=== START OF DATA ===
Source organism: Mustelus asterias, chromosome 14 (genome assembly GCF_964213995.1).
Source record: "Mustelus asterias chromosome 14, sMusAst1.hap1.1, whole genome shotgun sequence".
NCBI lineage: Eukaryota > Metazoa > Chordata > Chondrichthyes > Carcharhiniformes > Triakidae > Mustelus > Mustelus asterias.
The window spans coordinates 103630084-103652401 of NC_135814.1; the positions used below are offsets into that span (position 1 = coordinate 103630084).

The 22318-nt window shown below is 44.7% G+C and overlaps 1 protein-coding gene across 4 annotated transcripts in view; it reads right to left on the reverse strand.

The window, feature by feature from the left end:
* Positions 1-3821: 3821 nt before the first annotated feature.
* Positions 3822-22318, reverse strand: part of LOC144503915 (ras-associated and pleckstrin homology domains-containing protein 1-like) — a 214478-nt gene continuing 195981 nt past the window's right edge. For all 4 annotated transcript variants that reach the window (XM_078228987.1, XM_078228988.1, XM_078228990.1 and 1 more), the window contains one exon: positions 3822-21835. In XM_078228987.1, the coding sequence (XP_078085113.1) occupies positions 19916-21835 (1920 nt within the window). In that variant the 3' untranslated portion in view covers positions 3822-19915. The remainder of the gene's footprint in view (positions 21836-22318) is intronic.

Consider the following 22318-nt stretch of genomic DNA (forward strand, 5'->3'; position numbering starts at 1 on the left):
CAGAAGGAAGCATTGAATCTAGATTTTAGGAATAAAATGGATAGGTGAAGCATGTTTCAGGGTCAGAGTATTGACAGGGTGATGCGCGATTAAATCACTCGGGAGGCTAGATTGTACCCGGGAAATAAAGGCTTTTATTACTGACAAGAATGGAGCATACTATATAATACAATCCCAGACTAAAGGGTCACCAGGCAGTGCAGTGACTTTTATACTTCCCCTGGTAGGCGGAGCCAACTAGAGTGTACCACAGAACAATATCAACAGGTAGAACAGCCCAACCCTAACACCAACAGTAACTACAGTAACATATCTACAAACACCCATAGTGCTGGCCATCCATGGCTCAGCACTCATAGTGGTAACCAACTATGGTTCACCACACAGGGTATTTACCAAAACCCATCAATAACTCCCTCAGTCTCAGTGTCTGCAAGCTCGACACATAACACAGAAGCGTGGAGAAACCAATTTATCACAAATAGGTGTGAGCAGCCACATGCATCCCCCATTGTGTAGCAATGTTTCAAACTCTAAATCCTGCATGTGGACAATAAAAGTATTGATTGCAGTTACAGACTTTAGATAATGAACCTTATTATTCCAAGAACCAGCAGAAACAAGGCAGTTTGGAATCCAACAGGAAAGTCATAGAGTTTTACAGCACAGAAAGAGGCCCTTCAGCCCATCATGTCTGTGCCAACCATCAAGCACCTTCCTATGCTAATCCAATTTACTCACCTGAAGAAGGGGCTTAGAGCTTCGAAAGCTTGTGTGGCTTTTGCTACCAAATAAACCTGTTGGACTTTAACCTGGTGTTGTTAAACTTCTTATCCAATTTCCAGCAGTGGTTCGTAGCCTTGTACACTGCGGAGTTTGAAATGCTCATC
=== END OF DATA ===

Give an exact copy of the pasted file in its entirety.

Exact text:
Source organism: Mustelus asterias, chromosome 14 (genome assembly GCF_964213995.1).
Source record: "Mustelus asterias chromosome 14, sMusAst1.hap1.1, whole genome shotgun sequence".
NCBI lineage: Eukaryota > Metazoa > Chordata > Chondrichthyes > Carcharhiniformes > Triakidae > Mustelus > Mustelus asterias.
The window spans coordinates 103630084-103652401 of NC_135814.1; the positions used below are offsets into that span (position 1 = coordinate 103630084).

The 22318-nt window shown below is 44.7% G+C and overlaps 1 protein-coding gene across 4 annotated transcripts in view; it reads right to left on the reverse strand.

The window, feature by feature from the left end:
* Positions 1-3821: 3821 nt before the first annotated feature.
* Positions 3822-22318, reverse strand: part of LOC144503915 (ras-associated and pleckstrin homology domains-containing protein 1-like) — a 214478-nt gene continuing 195981 nt past the window's right edge. For all 4 annotated transcript variants that reach the window (XM_078228987.1, XM_078228988.1, XM_078228990.1 and 1 more), the window contains one exon: positions 3822-21835. In XM_078228987.1, the coding sequence (XP_078085113.1) occupies positions 19916-21835 (1920 nt within the window). In that variant the 3' untranslated portion in view covers positions 3822-19915. The remainder of the gene's footprint in view (positions 21836-22318) is intronic.

Consider the following 22318-nt stretch of genomic DNA (forward strand, 5'->3'; position numbering starts at 1 on the left):
CAGAAGGAAGCATTGAATCTAGATTTTAGGAATAAAATGGATAGGTGAAGCATGTTTCAGGGTCAGAGTATTGACAGGGTGATGCGCGATTAAATCACTCGGGAGGCTAGATTGTACCCGGGAAATAAAGGCTTTTATTACTGACAAGAATGGAGCATACTATATAATACAATCCCAGACTAAAGGGTCACCAGGCAGTGCAGTGACTTTTATACTTCCCCTGGTAGGCGGAGCCAACTAGAGTGTACCACAGAACAATATCAACAGGTAGAACAGCCCAACCCTAACACCAACAGTAACTACAGTAACATATCTACAAACACCCATAGTGCTGGCCATCCATGGCTCAGCACTCATAGTGGTAACCAACTATGGTTCACCACACAGGGTATTTACCAAAACCCATCAATAACTCCCTCAGTCTCAGTGTCTGCAAGCTCGACACATAACACAGAAGCGTGGAGAAACCAATTTATCACAAATAGGTGTGAGCAGCCACATGCATCCCCCATTGTGTAGCAATGTTTCAAACTCTAAATCCTGCATGTGGACAATAAAAGTATTGATTGCAGTTACAGACTTTAGATAATGAACCTTATTATTCCAAGAACCAGCAGAAACAAGGCAGTTTGGAATCCAACAGGAAAGTCATAGAGTTTTACAGCACAGAAAGAGGCCCTTCAGCCCATCATGTCTGTGCCAACCATCAAGCACCTTCCTATGCTAATCCAATTTACTCACCTGAAGAAGGGGCTTAGAGCTTCGAAAGCTTGTGTGGCTTTTGCTACCAAATAAACCTGTTGGACTTTAACCTGGTGTTGTTAAACTTCTTATCCAATTTCCAGCAGTGGTTCGTAGCCTTGTACACTGCGGAGTTTGAAATGCTCATC